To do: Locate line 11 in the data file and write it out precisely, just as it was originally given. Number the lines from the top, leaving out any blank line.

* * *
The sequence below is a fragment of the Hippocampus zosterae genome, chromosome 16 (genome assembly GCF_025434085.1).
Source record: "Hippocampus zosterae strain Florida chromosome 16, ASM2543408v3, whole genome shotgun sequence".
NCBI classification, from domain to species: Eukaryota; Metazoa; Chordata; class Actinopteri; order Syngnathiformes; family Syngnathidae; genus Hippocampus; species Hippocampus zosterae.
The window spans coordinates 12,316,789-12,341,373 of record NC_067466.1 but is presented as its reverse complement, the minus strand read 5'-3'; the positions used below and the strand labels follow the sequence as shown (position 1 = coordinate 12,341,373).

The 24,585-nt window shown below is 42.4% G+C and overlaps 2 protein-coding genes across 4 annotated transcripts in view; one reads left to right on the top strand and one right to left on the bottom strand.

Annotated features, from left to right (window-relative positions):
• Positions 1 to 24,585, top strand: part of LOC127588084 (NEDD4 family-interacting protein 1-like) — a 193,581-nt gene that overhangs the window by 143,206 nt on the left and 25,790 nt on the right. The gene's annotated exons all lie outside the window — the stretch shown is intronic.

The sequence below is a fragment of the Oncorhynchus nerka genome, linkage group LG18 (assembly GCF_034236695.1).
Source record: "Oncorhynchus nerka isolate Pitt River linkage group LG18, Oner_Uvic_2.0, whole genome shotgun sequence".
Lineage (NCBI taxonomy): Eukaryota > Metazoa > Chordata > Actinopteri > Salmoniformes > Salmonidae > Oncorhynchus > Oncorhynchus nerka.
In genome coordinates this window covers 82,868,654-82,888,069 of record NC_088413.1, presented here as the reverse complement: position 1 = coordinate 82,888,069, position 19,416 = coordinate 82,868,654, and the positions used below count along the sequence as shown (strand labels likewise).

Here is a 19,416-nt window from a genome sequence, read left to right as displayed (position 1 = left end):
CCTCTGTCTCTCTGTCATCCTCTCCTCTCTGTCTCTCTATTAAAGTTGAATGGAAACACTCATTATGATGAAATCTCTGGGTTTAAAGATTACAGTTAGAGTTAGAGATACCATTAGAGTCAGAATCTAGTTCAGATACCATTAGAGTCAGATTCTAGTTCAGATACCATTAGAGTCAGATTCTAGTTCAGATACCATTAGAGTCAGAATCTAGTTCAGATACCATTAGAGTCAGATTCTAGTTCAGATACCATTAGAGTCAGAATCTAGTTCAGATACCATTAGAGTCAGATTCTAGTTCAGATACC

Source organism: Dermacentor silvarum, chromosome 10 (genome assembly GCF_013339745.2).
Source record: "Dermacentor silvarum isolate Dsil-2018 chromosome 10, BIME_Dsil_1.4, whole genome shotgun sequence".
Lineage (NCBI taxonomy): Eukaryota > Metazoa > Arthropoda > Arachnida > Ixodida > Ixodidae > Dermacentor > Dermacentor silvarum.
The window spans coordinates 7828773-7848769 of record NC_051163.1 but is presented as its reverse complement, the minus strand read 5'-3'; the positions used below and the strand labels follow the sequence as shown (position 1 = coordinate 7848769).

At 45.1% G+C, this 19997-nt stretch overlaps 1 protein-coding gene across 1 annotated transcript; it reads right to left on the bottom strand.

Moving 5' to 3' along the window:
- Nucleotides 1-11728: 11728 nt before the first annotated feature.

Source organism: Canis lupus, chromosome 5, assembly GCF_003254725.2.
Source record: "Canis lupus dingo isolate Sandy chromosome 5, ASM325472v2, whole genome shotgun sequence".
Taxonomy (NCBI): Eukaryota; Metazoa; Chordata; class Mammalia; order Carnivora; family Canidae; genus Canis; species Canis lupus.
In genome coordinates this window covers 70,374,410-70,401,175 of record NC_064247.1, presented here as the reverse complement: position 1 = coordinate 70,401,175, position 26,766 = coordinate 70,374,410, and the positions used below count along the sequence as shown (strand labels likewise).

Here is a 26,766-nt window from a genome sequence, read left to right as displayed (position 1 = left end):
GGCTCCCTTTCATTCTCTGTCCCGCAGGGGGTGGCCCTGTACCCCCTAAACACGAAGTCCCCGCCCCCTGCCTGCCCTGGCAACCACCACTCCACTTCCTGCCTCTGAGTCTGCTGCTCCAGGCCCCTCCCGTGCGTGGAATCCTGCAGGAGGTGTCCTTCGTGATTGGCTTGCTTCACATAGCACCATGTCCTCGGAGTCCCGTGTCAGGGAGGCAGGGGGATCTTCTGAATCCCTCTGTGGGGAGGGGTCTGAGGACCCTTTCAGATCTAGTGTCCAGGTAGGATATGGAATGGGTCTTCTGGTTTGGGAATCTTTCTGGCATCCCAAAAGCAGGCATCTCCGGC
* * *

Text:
In genome coordinates this window covers 82,868,654-82,888,069 of record NC_088413.1, presented here as the reverse complement: position 1 = coordinate 82,888,069, position 19,416 = coordinate 82,868,654, and the positions used below count along the sequence as shown (strand labels likewise).